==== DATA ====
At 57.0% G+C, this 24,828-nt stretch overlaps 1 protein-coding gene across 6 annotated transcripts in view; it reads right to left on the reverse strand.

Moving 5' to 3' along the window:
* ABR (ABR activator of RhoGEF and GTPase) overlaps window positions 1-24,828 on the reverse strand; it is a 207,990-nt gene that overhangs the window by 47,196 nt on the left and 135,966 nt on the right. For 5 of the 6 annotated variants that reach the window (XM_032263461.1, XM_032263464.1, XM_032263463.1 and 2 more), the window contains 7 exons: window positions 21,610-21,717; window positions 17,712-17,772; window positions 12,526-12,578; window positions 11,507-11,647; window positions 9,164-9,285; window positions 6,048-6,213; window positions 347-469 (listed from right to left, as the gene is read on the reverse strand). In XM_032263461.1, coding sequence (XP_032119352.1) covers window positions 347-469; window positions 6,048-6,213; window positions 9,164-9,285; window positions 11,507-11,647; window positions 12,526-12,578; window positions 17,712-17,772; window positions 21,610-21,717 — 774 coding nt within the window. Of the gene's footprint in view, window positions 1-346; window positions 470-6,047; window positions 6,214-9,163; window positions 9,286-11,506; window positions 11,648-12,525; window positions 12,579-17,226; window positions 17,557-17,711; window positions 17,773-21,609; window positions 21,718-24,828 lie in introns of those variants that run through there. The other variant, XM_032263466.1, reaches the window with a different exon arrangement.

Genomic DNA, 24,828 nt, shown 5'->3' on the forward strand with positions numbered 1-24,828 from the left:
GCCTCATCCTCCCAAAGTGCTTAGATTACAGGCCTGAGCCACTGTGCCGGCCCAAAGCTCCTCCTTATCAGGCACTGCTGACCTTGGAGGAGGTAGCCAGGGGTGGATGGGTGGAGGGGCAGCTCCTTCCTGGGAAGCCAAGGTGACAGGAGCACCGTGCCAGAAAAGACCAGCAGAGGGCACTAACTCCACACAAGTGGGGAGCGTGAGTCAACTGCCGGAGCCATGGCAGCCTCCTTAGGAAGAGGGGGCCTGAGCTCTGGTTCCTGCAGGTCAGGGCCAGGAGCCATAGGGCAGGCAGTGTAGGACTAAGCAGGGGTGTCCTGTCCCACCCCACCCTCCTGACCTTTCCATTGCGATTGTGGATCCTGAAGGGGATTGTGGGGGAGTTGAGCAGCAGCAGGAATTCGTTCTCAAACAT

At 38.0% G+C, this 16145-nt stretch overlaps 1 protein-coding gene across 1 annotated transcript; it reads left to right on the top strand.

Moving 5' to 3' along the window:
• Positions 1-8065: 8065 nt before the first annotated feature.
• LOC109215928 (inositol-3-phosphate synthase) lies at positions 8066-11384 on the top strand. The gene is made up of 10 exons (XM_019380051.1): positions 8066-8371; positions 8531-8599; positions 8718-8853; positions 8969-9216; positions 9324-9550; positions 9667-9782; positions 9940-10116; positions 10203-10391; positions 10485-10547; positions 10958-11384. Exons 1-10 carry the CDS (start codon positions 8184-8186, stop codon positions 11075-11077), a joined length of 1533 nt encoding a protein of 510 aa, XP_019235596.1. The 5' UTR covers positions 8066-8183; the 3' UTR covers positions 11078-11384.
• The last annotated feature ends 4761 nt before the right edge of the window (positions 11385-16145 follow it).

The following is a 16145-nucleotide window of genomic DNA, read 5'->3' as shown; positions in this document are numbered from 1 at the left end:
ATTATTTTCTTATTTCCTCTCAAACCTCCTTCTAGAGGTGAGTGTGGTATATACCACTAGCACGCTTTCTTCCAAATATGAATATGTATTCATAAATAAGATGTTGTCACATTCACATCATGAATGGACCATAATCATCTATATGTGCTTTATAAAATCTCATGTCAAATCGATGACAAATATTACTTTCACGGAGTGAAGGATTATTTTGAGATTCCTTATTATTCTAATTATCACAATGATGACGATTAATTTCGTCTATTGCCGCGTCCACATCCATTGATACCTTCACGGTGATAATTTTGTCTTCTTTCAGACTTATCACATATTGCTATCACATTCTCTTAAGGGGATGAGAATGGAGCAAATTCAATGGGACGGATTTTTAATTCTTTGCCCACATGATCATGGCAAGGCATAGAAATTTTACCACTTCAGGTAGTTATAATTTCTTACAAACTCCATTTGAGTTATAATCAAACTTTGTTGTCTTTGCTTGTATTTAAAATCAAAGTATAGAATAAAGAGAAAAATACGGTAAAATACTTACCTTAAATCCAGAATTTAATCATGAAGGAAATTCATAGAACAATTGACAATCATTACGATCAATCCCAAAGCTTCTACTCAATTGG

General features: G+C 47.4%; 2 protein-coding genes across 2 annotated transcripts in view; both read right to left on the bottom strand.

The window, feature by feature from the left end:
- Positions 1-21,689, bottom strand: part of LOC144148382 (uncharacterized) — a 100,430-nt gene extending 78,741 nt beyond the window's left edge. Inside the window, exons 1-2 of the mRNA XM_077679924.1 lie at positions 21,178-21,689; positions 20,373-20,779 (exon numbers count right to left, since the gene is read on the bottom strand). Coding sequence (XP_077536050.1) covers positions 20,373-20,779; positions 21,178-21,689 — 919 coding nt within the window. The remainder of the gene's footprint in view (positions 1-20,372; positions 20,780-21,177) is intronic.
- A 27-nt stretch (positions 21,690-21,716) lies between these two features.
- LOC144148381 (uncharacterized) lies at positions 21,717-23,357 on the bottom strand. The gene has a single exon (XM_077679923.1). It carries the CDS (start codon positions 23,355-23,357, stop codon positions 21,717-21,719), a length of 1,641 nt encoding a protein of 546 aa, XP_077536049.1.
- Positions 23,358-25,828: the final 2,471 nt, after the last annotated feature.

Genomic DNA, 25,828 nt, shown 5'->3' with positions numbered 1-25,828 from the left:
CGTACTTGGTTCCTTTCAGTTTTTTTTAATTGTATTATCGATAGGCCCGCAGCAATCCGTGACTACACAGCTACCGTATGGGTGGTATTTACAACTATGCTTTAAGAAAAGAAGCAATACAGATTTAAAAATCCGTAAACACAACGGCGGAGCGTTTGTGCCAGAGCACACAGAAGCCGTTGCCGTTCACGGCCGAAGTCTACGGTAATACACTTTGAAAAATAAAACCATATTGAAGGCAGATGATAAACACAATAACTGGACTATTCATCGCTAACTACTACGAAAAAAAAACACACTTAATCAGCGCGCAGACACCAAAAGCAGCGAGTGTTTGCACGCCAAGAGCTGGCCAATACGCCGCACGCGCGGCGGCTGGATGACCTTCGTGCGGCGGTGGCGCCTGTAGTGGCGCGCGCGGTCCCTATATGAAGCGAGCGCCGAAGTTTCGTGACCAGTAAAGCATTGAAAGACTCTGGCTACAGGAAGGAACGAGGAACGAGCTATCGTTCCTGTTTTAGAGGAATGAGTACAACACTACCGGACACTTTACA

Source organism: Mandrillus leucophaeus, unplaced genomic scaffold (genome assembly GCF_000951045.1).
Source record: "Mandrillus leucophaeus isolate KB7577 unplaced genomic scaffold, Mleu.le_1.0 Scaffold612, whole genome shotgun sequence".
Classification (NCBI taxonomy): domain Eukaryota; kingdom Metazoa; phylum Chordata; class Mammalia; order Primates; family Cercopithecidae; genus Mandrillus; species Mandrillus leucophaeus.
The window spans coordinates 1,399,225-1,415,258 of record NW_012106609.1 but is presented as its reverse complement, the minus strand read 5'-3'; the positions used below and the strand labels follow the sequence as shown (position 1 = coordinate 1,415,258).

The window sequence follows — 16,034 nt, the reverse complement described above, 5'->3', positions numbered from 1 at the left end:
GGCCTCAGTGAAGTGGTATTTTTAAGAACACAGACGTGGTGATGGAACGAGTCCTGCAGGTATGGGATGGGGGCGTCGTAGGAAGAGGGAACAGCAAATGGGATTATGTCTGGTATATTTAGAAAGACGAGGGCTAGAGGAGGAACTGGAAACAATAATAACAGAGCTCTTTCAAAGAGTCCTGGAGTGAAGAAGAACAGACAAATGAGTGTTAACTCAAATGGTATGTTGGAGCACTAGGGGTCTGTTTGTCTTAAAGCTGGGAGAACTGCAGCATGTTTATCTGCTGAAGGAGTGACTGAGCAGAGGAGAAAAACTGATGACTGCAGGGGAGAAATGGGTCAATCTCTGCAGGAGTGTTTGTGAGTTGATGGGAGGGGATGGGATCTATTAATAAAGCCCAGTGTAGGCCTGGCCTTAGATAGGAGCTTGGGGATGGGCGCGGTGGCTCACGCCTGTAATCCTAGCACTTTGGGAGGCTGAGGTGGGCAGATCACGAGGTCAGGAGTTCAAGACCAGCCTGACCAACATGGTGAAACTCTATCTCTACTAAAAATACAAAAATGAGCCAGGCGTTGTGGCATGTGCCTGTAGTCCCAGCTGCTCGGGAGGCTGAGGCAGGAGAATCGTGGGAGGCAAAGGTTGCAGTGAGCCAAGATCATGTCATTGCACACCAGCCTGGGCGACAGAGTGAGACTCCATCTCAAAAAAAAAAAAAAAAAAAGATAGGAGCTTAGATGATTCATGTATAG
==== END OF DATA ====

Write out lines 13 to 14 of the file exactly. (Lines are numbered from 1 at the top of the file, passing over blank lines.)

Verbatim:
General features: G+C 47.4%; 2 protein-coding genes across 2 annotated transcripts in view; both read right to left on the bottom strand.

The window, feature by feature from the left end: